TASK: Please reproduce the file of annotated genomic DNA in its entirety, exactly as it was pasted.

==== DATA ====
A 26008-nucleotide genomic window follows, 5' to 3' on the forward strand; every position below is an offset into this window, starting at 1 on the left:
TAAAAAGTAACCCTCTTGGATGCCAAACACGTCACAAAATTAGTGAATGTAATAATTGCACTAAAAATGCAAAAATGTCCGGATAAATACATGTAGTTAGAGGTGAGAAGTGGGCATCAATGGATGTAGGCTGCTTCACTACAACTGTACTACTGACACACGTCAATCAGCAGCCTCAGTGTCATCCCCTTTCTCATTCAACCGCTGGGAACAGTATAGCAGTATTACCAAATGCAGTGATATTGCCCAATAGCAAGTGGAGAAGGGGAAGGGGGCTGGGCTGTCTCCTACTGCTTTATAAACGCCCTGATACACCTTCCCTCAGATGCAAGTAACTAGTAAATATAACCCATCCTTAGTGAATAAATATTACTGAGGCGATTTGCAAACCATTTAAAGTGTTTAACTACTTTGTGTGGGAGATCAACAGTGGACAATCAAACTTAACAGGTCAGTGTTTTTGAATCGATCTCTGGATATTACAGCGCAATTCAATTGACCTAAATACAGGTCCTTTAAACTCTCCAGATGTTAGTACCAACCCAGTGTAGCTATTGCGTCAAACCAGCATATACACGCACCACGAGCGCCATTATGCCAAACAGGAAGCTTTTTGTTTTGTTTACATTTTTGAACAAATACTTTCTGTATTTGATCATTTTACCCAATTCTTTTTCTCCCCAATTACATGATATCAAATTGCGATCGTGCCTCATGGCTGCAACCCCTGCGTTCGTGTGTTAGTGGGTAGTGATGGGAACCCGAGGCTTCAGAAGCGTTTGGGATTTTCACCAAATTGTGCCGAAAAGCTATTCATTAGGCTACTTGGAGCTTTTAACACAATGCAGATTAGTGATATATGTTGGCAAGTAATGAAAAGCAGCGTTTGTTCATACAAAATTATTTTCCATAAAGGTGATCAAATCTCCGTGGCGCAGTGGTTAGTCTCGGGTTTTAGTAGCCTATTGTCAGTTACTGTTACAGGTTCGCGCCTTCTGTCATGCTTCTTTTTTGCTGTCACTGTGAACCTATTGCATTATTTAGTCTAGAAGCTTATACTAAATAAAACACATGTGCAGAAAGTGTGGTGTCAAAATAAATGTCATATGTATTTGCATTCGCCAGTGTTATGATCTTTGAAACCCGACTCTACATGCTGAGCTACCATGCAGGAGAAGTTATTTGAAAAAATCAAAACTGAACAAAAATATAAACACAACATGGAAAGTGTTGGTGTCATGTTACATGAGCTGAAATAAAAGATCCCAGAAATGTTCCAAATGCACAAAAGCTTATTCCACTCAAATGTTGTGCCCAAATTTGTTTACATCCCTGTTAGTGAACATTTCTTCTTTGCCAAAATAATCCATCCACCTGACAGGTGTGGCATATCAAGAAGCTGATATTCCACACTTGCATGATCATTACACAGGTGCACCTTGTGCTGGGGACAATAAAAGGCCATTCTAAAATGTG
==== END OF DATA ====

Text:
A 26008-nucleotide genomic window follows, 5' to 3' on the forward strand; every position below is an offset into this window, starting at 1 on the left:
TAAAAAGTAACCCTCTTGGATGCCAAACACGTCACAAAATTAGTGAATGTAATAATTGCACTAAAAATGCAAAAATGTCCGGATAAATACATGTAGTTAGAGGTGAGAAGTGGGCATCAATGGATGTAGGCTGCTTCACTACAACTGTACTACTGACACACGTCAATCAGCAGCCTCAGTGTCATCCCCTTTCTCATTCAACCGCTGGGAACAGTATAGCAGTATTACCAAATGCAGTGATATTGCCCAATAGCAAGTGGAGAAGGGGAAGGGGGCTGGGCTGTCTCCTACTGCTTTATAAACGCCCTGATACACCTTCCCTCAGATGCAAGTAACTAGTAAATATAACCCATCCTTAGTGAATAAATATTACTGAGGCGATTTGCAAACCATTTAAAGTGTTTAACTACTTTGTGTGGGAGATCAACAGTGGACAATCAAACTTAACAGGTCAGTGTTTTTGAATCGATCTCTGGATATTACAGCGCAATTCAATTGACCTAAATACAGGTCCTTTAAACTCTCCAGATGTTAGTACCAACCCAGTGTAGCTATTGCGTCAAACCAGCATATACACGCACCACGAGCGCCATTATGCCAAACAGGAAGCTTTTTGTTTTGTTTACATTTTTGAACAAATACTTTCTGTATTTGATCATTTTACCCAATTCTTTTTCTCCCCAATTACATGATATCAAATTGCGATCGTGCCTCATGGCTGCAACCCCTGCGTTCGTGTGTTAGTGGGTAGTGATGGGAACCCGAGGCTTCAGAAGCGTTTGGGATTTTCACCAAATTGTGCCGAAAAGCTATTCATTAGGCTACTTGGAGCTTTTAACACAATGCAGATTAGTGATATATGTTGGCAAGTAATGAAAAGCAGCGTTTGTTCATACAAAATTATTTTCCATAAAGGTGATCAAATCTCCGTGGCGCAGTGGTTAGTCTCGGGTTTTAGTAGCCTATTGTCAGTTACTGTTACAGGTTCGCGCCTTCTGTCATGCTTCTTTTTTGCTGTCACTGTGAACCTATTGCATTATTTAGTCTAGAAGCTTATACTAAATAAAACACATGTGCAGAAAGTGTGGTGTCAAAATAAATGTCATATGTATTTGCATTCGCCAGTGTTATGATCTTTGAAACCCGACTCTACATGCTGAGCTACCATGCAGGAGAAGTTATTTGAAAAAATCAAAACTGAACAAAAATATAAACACAACATGGAAAGTGTTGGTGTCATGTTACATGAGCTGAAATAAAAGATCCCAGAAATGTTCCAAATGCACAAAAGCTTATTCCACTCAAATGTTGTGCCCAAATTTGTTTACATCCCTGTTAGTGAACATTTCTTCTTTGCCAAAATAATCCATCCACCTGACAGGTGTGGCATATCAAGAAGCTGATATTCCACACTTGCATGATCATTACACAGGTGCACCTTGTGCTGGGGACAATAAAAGGCCATTCTAAAATGTG